"Sexual harassment needs to be addressed": The Women In Music Roll Of Honour on the changes they want to see in the biz

In the new issue of Music Week, we celebrate the 12 industry game changers who are being inducted onto the Roll Of Honour at this week's Music Week Women In Music Awards, and this year’s list could be the strongest yet. Inside the issue, across a staggering 14 pages, we present you with interviews with 12 of the most important names in the biz right now, ranging from A&R and labels to publishing, live and beyond. Yesterday (November 7) we asked the latest inductees about the biggest challenges they have overcome and the ones they are currently facing. This time, we’re asking them to identify the one change they would like to make to benefit women in the music industry…

Vick Bain, CEO, BASCA

“Give equal pay – that is for both those in the business workforce and the creative side too; the producers, musicians, songwriters and composers.” 

Lara Baker, marketing and events director, Association Of Independent Music (AIM)

“Picking one isn't possible! The gender imbalance in the music business has so many different causes which all require different remedies. I have called on industry conferences to reflect diversity in their programming and I'd like to see festivals prioritising the same. There needs to be better maternity and paternity provisions and flexible working options to prevent women leaving the industry to have a family. Companies need to consider their hiring and promoting practices and address unconscious bias to encourage diversity at senior levels. And sexual harassment needs to be addressed so this isn't a hostile world for women to work in. We also need to work hard on the bigger diversity picture, not just gender equality, but how the industry treats those from BAME backgrounds, the LGBTQ community, people of different social backgrounds, those with disabilities and so on. The more inclusive and diverse we are as an industry, the more we'll thrive. There's a lot to do, but I feel positive about the industry's appetite for change.”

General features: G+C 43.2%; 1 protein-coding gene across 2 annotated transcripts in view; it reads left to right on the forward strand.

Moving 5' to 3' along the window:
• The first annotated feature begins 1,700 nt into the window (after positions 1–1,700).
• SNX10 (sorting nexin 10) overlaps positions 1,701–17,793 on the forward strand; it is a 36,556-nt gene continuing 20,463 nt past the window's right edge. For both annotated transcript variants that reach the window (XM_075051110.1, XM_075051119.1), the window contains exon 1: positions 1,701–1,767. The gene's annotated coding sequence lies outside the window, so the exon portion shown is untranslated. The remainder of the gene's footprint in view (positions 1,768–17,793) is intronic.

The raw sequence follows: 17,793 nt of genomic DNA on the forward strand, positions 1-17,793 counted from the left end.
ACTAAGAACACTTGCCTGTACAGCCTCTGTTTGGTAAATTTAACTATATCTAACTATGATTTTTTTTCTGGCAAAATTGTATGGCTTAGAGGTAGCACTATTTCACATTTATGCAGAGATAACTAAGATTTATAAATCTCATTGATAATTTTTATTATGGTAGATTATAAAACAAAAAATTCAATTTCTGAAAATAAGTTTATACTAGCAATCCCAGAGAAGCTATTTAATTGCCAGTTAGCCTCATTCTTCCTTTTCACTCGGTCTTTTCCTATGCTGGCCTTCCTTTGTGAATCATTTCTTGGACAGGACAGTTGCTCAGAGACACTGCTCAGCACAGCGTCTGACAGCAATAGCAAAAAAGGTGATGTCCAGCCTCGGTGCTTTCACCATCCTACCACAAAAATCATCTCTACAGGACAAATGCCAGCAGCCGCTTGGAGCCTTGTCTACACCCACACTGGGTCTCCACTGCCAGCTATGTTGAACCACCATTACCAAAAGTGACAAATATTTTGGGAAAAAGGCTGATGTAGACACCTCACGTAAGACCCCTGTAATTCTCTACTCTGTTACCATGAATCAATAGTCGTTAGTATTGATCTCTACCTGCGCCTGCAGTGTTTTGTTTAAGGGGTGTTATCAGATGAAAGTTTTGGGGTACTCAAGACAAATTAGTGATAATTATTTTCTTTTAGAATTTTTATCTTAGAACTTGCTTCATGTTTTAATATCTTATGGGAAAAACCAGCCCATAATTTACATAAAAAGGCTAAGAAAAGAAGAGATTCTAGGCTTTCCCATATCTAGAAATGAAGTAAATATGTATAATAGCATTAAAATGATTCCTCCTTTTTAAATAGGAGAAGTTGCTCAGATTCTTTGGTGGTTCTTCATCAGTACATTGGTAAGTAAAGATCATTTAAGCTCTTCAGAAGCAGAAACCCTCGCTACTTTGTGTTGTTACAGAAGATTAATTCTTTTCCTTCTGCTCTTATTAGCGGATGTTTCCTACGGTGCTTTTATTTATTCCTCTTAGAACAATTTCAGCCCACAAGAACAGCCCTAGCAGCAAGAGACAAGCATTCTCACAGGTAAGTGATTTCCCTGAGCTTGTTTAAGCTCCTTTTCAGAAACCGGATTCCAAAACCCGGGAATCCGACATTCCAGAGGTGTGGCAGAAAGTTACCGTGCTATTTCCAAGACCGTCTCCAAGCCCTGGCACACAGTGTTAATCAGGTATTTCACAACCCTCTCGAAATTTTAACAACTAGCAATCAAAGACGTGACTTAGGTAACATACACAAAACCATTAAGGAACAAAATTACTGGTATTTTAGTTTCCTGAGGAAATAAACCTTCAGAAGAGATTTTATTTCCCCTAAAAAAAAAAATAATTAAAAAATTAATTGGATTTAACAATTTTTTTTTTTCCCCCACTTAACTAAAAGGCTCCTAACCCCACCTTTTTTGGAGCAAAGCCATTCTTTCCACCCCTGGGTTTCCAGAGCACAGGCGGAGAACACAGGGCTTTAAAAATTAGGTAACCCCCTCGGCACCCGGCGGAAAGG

Annette Barrett, managing director, Reservoir/Reverb Music

“I feel there is a need for more serious mentoring and forum programs for young people. There is definitely a movement to do more and Women In Music is certainly leading the way, but I think globally we could do more and really help the women execs of tomorrow navigate their way through this ever-changing landscape.”

Karma Bertelsen, marketing manager, Kilimanjaro Live

“Create more opportunities for women of all backgrounds to enter the music industry (and encourage them to do so).”

Suzanne Bull MBE, CEO, Attitude Is Everything

“The one thing I would ask is [that people] pay attention, listen to us, respect us for who we are and for us to be taken seriously, that’s the root of it. All I asked in a room full of people at the beginning was, ‘Can you listen to me, I’ve got something to say, I’ve got evidence and I’ve got skills, please give me a go’. At the Deptford festival I just rocked on up and they were like, ‘Oh, you’re disabled’. But there’s no doubt they were thinking, ‘Wow, this is gonna be interesting’. It’s perceptions of what we can do that’s holding women back.”